A Trip Back to Rebel Football

judeatrebelgameThis past Friday, I took my 5 year old son to his first Hays Rebel football game at Bob Shelton Stadium.  Wow, I have so many good memories from that place.  My terrible career at football ended after my freshman year, but I have such fond memories of attending other games, hanging with friends, and cheering my classmates.  When I went on Friday, I have to admit, I was saddened.  I realized how much tradition and relationships matter.  The game was almost empty without my friends there.  The stadium is totally different because the “home” side has been switched to the “visitor” side.  That is the epitome of change.  As, I sat in the stadium, I looked across at the old home side and it looked like a ghost town.  There were only about 75 Manor fans over there.  All the nooks where students would hang out and huddle in the cold wind were empty.  The little round concession stand was gone.  For those of you who have attended games for many years, will not understand my problems.  You have seen the incremental change over the last 16 years and probably are accustomed to it.  However, for those of us that have been away, it is a bitter pill to swallow.

Some things seem to never change, though.  The coaching staff seemed to be the exact same as my freshman year (19 years ago).  That is amazing.  Truly for them it is about ‘the kids’, and not their career advancement.  What a treat for parents and students of Hays High School to have big hearts coaching their kids.  Great leaders producing great people.  And of course, the Rebels beat the mess out of Manor.IMG00385-20091023-2130 The Rebels seem to win most of the time.  Although, they started this year out really rough, it looks like they will catch a good stride and make the playoffs.  The old concession on the end is still around and completely unupdated.  I had to go over to that stand ‘for old-times sake’ and buy some nachos.  For a moment, I closed my eyes, heard Dixie and the roaring crowd, smelled the fresh popcorn and regretted that I hadn’t worn my letter jacket.  Ok, so maybe I am taking it a little too far.  I do still have my letter jacket and often wear it to take out the trash in the winter.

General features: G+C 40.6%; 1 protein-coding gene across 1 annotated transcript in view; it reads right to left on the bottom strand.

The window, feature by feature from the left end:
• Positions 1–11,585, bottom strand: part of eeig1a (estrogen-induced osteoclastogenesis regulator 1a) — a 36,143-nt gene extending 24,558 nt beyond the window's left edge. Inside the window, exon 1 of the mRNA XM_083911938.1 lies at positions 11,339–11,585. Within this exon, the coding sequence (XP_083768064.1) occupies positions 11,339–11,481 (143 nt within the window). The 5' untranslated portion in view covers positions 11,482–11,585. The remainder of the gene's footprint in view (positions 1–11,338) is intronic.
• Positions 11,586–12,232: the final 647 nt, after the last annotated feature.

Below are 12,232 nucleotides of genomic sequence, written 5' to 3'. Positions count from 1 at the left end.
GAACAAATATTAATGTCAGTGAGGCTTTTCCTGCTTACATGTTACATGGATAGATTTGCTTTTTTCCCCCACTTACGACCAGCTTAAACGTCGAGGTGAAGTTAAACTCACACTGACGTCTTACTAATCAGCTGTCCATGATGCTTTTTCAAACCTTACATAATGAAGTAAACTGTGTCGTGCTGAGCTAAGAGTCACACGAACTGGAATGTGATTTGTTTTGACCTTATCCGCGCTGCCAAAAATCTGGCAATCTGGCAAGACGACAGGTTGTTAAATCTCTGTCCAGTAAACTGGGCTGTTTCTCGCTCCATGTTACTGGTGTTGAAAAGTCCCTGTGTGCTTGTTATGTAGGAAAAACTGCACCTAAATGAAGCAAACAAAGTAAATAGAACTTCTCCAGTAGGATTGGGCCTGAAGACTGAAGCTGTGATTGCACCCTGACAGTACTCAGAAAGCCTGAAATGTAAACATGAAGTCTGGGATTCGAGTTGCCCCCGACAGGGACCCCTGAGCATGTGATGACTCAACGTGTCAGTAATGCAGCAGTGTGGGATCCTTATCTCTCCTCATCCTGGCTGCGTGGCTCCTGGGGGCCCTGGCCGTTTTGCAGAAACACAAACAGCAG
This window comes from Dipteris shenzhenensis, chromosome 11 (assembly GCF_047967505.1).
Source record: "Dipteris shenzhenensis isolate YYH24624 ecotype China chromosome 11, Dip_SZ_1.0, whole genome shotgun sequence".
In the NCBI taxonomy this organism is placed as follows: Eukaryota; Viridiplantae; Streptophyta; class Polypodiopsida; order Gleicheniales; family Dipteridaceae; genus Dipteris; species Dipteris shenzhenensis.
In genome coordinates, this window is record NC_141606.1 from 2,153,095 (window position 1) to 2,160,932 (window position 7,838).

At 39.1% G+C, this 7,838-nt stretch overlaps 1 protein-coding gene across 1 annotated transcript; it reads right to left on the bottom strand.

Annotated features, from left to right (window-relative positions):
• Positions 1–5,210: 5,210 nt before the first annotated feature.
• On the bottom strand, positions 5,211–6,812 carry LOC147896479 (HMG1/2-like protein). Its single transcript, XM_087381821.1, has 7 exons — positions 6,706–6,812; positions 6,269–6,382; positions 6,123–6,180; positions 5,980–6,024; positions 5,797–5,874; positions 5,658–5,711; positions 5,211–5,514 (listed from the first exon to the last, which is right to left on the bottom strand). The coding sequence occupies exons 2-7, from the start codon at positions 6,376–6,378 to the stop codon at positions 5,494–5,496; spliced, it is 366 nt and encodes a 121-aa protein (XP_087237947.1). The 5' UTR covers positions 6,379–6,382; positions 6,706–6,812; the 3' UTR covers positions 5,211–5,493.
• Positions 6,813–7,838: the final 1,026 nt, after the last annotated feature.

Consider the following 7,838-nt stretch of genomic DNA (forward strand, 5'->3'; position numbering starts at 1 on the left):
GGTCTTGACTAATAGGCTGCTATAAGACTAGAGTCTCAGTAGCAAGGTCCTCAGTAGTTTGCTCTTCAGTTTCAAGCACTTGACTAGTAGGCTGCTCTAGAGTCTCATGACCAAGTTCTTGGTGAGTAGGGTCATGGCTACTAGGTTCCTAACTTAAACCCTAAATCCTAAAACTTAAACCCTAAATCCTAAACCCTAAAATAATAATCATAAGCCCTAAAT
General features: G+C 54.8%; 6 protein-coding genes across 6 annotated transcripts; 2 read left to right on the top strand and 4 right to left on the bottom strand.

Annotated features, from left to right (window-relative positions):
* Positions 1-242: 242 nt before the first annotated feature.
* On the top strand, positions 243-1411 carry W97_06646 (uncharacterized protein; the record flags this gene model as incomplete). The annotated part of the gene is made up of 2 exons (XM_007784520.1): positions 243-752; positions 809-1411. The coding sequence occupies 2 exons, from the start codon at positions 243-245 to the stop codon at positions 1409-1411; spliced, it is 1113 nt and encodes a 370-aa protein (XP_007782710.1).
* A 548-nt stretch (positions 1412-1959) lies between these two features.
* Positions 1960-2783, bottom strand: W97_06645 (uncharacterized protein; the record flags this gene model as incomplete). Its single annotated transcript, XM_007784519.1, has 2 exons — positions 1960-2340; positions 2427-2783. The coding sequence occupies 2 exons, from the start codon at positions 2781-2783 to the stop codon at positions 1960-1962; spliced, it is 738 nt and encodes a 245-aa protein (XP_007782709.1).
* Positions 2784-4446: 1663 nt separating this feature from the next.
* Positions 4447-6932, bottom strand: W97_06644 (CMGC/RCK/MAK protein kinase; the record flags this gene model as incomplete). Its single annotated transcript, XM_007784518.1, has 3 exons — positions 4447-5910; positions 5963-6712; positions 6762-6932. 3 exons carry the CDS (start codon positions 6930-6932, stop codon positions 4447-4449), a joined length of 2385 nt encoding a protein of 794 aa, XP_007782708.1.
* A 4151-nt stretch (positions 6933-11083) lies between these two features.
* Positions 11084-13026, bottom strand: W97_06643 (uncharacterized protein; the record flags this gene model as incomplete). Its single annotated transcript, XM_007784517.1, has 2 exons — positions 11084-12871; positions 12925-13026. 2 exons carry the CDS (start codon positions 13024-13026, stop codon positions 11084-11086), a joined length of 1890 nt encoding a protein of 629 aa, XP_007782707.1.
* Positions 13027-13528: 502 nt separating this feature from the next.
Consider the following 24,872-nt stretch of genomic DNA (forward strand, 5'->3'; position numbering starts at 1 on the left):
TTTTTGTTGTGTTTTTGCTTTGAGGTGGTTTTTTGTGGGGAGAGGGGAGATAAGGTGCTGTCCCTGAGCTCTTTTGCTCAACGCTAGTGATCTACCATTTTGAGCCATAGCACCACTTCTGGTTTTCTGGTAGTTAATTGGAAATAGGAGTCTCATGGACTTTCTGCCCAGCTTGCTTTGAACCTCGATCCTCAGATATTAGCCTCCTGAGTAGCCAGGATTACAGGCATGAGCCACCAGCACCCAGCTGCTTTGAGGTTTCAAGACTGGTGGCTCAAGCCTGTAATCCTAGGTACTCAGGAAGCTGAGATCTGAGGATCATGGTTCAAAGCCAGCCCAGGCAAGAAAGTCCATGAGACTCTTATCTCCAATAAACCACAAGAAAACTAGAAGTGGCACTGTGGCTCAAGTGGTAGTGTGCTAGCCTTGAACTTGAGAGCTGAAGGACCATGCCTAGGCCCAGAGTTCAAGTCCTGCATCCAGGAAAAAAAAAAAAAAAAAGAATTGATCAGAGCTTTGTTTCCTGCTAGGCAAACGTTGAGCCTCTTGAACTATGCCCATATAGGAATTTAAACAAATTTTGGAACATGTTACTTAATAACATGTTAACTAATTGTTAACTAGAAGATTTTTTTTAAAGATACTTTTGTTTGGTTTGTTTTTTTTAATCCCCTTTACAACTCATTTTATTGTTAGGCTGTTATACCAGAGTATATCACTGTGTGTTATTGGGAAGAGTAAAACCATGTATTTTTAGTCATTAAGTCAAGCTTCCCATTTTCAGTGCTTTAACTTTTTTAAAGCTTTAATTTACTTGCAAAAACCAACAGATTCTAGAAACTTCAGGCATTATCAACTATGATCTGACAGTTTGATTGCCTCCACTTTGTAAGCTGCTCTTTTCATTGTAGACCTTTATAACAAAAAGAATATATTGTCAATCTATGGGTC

My son, Jude,  loved the experience.  He never knew anything was different and he immediately began to create his own version of tradition.  It just so happened that we sat right next to a girl in his kindergarten class.  During the homecoming ceremony while the royalty was being crowned, she leaned over to him and said, “I wish that you were my king.”  I thought, “Hey, we are moving a little too fast here!”  It was a great time, and I am so thankful we went to see the Rebels.  On the way out, Jude said, “When I grow up, I want to play on the Reffels team.”  I thought, “His genetics probably won’t get him past freshman year, but ‘hey how about soccer’?!”

+robin

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About pastorrobin

Hello. I pastor PromiseLand Church in San Marcos, TX. I am married to Erica, and we have 3 kids: Kennady, Jude, and Avery. All little ones! Visit our church site at www.psmchurch.com

Posted on October 26, 2009, in My Family. Bookmark the permalink. 5 Comments.

  1. This experience made me take a long hard look at traditionalism and relationships in the church and how those are vital. What matters and what doesn’t. Deep thoughts.

  2. I agree tradition does matter everywhere, and I love the picture of Jude!!! What a display of innonence and sweetness!
    What a great post!! Now you see where dad and I come from when we talk about various “things”, such as tradition.

  3. Football may not have been your thing, but you were a “star” on the soccer field.

  4. Ms. Kathy you’re such a proud Momma! How sweet! : )Michael and I were able to go and support my students that night too! I find it interesting to see the difference of importance families give tradition. Many of my Hispanic students were unable to go to the game because it was not a valuable tradition to their families. Where I, once being a Hispanic teen, placed great value in school pride/tradition. I think that tradition goes a long way and is super important in knowing where you came from. However, it’s wise not to cut the ends of the meatloaf just because that’s always how you saw it done…

  5. I have to add that Jude has some strong ol’ workin’ hands! GO REFFELS!

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